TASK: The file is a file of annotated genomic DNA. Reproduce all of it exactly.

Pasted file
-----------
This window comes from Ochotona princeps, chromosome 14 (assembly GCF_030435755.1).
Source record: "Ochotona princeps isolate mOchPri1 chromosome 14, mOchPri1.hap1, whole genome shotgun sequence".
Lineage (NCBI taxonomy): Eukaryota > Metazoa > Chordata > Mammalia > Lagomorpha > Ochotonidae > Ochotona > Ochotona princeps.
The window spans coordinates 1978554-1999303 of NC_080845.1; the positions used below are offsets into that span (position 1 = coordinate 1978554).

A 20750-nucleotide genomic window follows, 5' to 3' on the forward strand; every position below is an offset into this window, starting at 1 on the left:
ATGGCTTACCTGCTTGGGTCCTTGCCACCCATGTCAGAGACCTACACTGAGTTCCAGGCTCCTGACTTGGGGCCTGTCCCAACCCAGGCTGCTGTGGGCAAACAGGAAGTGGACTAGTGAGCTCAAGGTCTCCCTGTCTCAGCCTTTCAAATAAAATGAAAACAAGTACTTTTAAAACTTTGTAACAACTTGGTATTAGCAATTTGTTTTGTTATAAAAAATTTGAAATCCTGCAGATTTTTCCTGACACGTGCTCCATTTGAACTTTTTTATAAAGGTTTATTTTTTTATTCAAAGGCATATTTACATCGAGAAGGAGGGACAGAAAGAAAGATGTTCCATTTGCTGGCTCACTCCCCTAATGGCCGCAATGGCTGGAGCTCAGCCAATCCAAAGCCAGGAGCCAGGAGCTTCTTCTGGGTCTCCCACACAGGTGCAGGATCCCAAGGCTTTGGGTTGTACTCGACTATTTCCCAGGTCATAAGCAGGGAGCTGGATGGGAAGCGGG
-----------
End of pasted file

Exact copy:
This window comes from Ochotona princeps, chromosome 14 (assembly GCF_030435755.1).
Source record: "Ochotona princeps isolate mOchPri1 chromosome 14, mOchPri1.hap1, whole genome shotgun sequence".
Lineage (NCBI taxonomy): Eukaryota > Metazoa > Chordata > Mammalia > Lagomorpha > Ochotonidae > Ochotona > Ochotona princeps.
The window spans coordinates 1978554-1999303 of NC_080845.1; the positions used below are offsets into that span (position 1 = coordinate 1978554).

A 20750-nucleotide genomic window follows, 5' to 3' on the forward strand; every position below is an offset into this window, starting at 1 on the left:
ATGGCTTACCTGCTTGGGTCCTTGCCACCCATGTCAGAGACCTACACTGAGTTCCAGGCTCCTGACTTGGGGCCTGTCCCAACCCAGGCTGCTGTGGGCAAACAGGAAGTGGACTAGTGAGCTCAAGGTCTCCCTGTCTCAGCCTTTCAAATAAAATGAAAACAAGTACTTTTAAAACTTTGTAACAACTTGGTATTAGCAATTTGTTTTGTTATAAAAAATTTGAAATCCTGCAGATTTTTCCTGACACGTGCTCCATTTGAACTTTTTTATAAAGGTTTATTTTTTTATTCAAAGGCATATTTACATCGAGAAGGAGGGACAGAAAGAAAGATGTTCCATTTGCTGGCTCACTCCCCTAATGGCCGCAATGGCTGGAGCTCAGCCAATCCAAAGCCAGGAGCCAGGAGCTTCTTCTGGGTCTCCCACACAGGTGCAGGATCCCAAGGCTTTGGGTTGTACTCGACTATTTCCCAGGTCATAAGCAGGGAGCTGGATGGGAAGCGGG